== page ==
Minister of Water, Land, Environment and Climate Change, Hon. Robert Pickersgill, has called for increased action by developed countries to cut greenhouse gas emissions, so as to reduce the worst impacts of climate change.
Addressing session of the United Nations (UN) climate change conference in Doha, Qatar on December 5, Minister Pickersgill stated that without concerted action by the large industrialized countries, climate change will continue to be a major obstacle for many small island states, including Jamaica, in achieving development goals.
He said Jamaica has been severely affected by the changes in weather patterns caused by climate change, and since 2001, the country has lost an annual average of two per cent of gross domestic product (GDP) due to hurricanes, floods and droughts.
The cumulative cost of this damage and loss, he told the conference, was close to $120 billion, “money which could have been used more effectively to improve our education, health and infrastructure sectors.”
Minister Pickersgill also pointed to the need for capital support and technology transfer to help developing countries to adapt. He noted that while Jamaica and other small island states have been attempting to strengthen their capacity, “there are some impacts that are proving to be beyond our ability to adapt”.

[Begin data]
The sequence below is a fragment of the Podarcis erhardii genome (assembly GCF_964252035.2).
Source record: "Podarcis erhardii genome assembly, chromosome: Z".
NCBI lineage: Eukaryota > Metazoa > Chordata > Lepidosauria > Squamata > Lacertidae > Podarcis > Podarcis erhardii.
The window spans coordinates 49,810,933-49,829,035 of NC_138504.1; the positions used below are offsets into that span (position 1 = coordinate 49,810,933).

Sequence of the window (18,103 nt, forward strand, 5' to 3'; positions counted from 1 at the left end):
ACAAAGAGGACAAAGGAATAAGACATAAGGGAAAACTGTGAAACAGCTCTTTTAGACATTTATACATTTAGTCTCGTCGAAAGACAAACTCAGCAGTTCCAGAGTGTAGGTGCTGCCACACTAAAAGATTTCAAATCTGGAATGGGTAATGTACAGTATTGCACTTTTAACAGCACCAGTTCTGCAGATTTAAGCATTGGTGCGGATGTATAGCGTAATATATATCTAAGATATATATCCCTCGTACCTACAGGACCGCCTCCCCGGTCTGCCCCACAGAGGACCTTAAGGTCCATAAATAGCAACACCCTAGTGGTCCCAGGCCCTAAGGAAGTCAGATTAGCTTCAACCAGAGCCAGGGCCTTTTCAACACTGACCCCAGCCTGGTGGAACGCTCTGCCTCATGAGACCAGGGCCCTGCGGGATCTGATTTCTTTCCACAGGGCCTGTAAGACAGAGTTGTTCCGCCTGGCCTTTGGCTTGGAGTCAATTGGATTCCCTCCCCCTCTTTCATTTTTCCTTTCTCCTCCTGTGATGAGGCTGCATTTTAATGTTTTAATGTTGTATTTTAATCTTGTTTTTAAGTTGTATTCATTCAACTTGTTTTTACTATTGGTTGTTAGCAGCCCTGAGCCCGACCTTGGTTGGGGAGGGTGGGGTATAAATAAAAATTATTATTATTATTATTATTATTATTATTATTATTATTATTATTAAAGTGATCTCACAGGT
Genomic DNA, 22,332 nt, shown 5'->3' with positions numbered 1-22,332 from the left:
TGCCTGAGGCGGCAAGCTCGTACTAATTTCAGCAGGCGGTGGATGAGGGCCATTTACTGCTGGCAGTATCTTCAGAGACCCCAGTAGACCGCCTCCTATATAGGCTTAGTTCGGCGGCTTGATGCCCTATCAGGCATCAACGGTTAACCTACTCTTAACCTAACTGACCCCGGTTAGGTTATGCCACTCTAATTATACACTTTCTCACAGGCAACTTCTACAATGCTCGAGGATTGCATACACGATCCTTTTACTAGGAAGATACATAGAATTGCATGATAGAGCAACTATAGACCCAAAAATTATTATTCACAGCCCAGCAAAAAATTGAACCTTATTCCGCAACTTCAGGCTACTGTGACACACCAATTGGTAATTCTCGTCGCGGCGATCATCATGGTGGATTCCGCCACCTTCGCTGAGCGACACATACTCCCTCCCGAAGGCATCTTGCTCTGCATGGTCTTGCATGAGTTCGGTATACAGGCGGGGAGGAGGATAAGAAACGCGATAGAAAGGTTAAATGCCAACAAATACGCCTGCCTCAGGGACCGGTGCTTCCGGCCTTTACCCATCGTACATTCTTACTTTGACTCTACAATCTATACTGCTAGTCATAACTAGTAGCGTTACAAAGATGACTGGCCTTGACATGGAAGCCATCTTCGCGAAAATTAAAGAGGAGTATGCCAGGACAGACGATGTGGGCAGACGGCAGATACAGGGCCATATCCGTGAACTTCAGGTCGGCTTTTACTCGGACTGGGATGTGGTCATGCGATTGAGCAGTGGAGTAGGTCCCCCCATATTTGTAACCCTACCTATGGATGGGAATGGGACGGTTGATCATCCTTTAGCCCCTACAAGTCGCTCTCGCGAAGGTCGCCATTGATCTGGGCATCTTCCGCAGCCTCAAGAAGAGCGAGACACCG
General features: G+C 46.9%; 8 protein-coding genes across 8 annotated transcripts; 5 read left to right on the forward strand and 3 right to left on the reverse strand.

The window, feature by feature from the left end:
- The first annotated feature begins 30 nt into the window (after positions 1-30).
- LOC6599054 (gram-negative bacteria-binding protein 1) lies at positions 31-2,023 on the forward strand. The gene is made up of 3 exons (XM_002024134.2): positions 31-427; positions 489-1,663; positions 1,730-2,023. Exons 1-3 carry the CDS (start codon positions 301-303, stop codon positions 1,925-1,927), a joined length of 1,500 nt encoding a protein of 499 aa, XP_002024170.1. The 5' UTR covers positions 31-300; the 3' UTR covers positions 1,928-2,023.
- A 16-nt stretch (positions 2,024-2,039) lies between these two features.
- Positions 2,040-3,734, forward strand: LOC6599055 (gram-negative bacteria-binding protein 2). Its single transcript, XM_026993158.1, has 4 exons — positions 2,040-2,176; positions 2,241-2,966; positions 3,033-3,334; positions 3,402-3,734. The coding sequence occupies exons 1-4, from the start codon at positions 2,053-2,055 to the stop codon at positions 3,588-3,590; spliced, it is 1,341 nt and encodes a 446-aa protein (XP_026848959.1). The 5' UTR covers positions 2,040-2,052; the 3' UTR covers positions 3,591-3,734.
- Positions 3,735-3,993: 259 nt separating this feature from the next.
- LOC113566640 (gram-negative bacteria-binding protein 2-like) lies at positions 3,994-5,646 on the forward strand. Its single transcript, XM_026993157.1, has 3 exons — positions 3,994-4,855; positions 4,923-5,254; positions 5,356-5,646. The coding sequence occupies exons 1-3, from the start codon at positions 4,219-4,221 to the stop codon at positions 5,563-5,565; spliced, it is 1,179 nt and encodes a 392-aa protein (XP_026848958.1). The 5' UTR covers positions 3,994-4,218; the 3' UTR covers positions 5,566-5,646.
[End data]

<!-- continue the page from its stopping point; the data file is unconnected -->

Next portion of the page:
“I highlight this, not only because of the actual loss and damage, but also because of the impact on our debt due to borrowing in order to finance the recovery and reconstruction,” he stated.
“We must be afforded the opportunity to develop our countries without increasing emissions and ensure that our development can take a more sustainable path. We will continue to do all that we can to conserve on our use of water and energy. But must lament the slow pace of progress in significantly reducing the cost of alternative energy sources,” the Minister stated.
United Nations Secretary-General, Ban Ki-moon, also spoke of the “growing crisis” of climate change and said “our actions need to match the scale of the challenge."
The conference, from Monday, November 26 to Friday, December 7, represents the 18th session of the Conference of the Parties to the United Nations Framework Convention on Climate Change (UNFCCC) and the 8th session of the Conference of the Parties serving as the Meeting of the Parties to the Kyoto ProtocolClimate Change Conference. It is being held at the Qatar National Convention Centre.
At the G8 Summit held in the Italian city of L’aquila in July, 2009 developed countries promised to cut greenhouse gas emission by 80 per cent on the basis of 1990 levels by 2050.
So far, 75 per cent of the greenhouse gas emission comes from developed countries, with developing countries accounting for 24 per cent of the developed countries’ level. The population of G8 bloc takes up 13 per cent of global population, but half of the heat-trapping gases come from these countries. In the past 20 years, the gap of greenhouse gases emission between the developed countries and developing nations has been widening instead of narrowing.